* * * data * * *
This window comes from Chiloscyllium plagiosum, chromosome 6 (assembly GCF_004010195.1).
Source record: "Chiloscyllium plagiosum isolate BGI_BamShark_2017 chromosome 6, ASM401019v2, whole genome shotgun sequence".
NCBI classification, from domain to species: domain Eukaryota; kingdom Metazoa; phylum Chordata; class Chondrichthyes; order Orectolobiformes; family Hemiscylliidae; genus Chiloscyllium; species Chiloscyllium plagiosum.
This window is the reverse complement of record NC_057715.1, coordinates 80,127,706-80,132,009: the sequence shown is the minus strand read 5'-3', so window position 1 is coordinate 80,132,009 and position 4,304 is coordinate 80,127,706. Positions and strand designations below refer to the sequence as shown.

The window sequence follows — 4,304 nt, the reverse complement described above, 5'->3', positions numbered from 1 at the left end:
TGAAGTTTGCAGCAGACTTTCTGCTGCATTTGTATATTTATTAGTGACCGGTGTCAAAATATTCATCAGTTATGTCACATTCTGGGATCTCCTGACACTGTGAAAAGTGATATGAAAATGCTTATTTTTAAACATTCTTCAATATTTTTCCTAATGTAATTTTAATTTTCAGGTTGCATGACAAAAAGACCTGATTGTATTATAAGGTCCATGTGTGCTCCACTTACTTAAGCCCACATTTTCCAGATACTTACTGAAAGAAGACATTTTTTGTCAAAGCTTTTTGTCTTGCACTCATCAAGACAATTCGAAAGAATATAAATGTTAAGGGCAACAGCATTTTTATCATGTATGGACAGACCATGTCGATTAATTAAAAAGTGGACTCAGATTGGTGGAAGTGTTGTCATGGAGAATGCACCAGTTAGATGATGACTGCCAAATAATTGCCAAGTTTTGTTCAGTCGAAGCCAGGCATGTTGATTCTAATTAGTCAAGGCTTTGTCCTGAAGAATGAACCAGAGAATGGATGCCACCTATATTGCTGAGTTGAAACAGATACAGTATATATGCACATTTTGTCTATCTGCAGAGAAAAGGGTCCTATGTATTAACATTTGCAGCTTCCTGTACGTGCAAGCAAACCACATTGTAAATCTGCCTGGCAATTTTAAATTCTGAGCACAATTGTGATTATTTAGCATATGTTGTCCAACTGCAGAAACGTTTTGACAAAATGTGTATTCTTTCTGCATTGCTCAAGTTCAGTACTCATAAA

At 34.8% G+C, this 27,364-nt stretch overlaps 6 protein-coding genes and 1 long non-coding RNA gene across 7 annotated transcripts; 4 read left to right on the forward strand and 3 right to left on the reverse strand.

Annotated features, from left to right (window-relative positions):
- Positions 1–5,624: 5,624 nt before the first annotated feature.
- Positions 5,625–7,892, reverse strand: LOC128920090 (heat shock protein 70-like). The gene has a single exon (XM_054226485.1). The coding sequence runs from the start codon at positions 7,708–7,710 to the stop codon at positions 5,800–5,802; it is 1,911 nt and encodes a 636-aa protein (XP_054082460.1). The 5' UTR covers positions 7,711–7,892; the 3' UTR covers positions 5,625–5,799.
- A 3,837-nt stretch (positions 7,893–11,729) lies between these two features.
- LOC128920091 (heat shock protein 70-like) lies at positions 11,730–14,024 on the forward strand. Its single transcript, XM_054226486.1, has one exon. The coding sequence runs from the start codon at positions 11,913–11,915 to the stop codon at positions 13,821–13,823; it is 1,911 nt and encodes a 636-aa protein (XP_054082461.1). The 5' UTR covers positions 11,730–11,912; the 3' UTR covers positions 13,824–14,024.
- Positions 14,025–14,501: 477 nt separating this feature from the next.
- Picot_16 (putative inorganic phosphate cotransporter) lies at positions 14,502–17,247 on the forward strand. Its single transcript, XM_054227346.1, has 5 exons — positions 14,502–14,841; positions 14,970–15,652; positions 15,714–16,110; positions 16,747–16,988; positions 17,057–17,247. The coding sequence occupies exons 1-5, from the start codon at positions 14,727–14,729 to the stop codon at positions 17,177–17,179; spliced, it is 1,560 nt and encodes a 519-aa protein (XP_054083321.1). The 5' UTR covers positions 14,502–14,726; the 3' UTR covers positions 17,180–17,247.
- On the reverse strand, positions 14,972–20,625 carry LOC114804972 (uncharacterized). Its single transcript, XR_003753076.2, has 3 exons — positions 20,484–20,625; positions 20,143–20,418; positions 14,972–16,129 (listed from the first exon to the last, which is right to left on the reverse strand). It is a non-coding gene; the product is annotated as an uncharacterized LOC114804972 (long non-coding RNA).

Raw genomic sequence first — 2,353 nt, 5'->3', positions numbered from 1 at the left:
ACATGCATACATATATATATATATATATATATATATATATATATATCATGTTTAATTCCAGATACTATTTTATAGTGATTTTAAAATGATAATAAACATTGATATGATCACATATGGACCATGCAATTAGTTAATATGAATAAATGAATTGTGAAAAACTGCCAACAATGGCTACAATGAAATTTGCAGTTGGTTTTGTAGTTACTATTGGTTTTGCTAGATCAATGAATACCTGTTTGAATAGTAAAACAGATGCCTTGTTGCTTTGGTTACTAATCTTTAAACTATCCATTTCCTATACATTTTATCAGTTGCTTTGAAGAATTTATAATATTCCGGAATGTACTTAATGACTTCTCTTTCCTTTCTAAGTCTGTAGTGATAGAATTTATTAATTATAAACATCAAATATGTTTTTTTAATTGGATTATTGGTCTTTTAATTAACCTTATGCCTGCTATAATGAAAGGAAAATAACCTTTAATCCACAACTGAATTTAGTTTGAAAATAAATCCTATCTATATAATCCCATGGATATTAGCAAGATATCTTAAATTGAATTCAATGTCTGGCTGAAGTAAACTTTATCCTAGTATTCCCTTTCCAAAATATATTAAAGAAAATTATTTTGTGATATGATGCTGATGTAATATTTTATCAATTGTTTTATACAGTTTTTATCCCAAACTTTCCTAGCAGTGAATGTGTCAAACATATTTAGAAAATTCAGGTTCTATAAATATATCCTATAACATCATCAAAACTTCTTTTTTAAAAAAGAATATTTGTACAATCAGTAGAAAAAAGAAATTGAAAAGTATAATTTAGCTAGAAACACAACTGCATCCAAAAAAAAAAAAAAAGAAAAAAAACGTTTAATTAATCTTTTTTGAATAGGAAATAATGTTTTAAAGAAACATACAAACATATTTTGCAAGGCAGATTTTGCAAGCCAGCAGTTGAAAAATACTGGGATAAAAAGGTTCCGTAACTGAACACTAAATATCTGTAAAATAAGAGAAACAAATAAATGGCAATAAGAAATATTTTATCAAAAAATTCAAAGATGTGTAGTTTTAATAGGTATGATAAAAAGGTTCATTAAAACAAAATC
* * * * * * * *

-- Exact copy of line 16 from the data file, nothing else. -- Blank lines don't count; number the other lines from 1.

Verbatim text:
Raw genomic sequence first — 2,353 nt, 5'->3', positions numbered from 1 at the left: